Visit your preferred Florida or Georgia lending institution prior to shopping. Be sure to get a mortgage commitment in writing. Being pre-approved gives you a solid price range, and lets your Realtor® and potential sellers know that you are serious and not just a browser. This also gives you a personal sense of confidence that you are in position to buy the home you decide on, and that confidence is likely going to influence your negotiating position.
#3 – Get the Right People Behind You
Buying a home, whether buying a home in Georgia or buying a home in Florida, is a complicated process, with many people involved. Having the right people on your side can make a big difference. An experienced, dedicated, and knowledgeable real estate agent can put a team of advocates, including lenders, lawyers, home inspectors and movers, on your side immediately. If you decide to use a real estate agent, make sure that the real estate agent is licensed in Georgia or Florida (or both) and is only working in the state in which they hold a real estate license.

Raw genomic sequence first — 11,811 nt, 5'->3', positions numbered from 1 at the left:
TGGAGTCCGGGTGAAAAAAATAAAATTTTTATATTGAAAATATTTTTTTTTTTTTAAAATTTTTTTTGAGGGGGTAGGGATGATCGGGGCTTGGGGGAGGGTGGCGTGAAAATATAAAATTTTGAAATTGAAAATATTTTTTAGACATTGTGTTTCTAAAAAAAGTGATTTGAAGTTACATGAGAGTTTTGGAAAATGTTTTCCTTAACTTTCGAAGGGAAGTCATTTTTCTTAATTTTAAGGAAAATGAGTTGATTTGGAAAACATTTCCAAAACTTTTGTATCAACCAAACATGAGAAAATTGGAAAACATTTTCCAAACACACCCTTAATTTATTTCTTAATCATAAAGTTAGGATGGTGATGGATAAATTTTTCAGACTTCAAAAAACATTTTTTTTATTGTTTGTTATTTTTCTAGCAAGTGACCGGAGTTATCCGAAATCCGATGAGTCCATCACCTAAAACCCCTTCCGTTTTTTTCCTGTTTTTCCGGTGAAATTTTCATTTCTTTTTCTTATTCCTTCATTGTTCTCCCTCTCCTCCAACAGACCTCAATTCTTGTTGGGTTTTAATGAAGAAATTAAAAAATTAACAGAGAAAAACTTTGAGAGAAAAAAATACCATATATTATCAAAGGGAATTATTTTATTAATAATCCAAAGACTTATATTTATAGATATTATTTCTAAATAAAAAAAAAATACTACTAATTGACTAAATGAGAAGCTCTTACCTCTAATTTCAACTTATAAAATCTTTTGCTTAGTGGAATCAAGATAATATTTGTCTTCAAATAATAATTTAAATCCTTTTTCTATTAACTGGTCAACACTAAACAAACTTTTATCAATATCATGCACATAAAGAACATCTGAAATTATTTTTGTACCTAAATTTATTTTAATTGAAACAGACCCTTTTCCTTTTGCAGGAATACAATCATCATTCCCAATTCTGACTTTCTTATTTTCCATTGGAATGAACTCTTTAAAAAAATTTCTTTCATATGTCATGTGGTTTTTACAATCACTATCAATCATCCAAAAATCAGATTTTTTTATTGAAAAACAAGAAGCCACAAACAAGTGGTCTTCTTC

While having a real estate agent is a smart move, it is not a requirement. Many home buyers are savvy are very capable of buying a Florida home or buying a Georgia home without the assistance of a real estate agent. One important point you should know is that if you buy a home that is listed for sale through a real estate agent, the seller has probably already built-in the cost of a buyer’s agent bringing a buyer to the deal. By not using a real estate agent to help you buy, you probably do not save money, you probably are paying the sellers agent more money (because he/she gets the credit for bringing you to the deal), and that sellers agent is legally responsible to look-out for the sellers financial interests – not yours. These details vary by state and you will want to know how the laws are different for Florida Buyer’s agents and Georgia Buyer’s agents.
#4 – Communicate
The more you share with your real estate agent the better he or she will be able to represent you. Letting your representative know exactly what you’re looking for, in terms of needs/wants, price range, and location, can eliminate unnecessary trips to unsuitable homes and that focus can help ensure that you wind up in the right home.
#5 – Location, Location, Location
It is still true. The desirability and resale value of your Florida or Georgia home depend on location more than any other factor. People want a desirable community that includes character, quality of schools, access to work, major transportation arteries, recreational facilities, etc.